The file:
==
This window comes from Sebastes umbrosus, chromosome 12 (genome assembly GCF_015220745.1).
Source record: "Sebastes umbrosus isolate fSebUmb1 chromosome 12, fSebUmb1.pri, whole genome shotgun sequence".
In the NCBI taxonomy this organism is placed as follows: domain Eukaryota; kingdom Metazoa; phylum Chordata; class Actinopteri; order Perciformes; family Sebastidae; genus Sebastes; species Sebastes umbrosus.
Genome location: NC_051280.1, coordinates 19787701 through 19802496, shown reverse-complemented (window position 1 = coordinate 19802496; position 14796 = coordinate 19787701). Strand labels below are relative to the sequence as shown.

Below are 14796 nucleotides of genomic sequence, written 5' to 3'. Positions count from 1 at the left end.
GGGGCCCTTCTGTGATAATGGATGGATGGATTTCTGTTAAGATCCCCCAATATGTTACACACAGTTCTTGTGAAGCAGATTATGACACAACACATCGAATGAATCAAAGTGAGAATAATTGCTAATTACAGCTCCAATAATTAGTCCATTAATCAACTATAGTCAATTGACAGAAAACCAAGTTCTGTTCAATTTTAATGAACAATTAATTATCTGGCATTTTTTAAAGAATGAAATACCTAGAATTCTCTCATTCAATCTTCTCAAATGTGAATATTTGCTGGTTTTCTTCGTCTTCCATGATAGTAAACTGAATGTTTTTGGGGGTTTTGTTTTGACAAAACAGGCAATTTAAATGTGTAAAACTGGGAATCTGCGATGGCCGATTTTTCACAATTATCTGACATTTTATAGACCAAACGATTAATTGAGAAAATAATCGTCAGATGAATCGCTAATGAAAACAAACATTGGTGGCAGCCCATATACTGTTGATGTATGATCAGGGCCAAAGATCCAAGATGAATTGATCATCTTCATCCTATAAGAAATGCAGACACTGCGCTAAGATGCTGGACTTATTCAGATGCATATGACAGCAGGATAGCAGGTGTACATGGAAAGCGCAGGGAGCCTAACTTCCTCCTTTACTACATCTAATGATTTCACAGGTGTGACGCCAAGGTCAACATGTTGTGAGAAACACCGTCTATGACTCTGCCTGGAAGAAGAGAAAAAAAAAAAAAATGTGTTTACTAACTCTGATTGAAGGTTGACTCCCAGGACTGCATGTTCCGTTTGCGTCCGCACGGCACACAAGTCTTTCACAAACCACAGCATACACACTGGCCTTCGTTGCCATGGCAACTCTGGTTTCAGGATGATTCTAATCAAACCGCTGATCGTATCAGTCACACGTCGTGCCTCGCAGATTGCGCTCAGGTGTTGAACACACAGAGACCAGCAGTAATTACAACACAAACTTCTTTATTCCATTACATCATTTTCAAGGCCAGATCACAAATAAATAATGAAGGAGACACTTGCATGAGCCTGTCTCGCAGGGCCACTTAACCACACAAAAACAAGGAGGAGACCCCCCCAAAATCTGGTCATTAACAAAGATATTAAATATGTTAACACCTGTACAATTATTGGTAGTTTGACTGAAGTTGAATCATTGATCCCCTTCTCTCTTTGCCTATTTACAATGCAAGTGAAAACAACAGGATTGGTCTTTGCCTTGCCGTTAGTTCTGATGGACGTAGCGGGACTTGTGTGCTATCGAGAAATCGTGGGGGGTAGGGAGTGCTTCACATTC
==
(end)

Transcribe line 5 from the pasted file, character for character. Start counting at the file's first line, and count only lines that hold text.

Below are 14796 nucleotides of genomic sequence, written 5' to 3'. Positions count from 1 at the left end.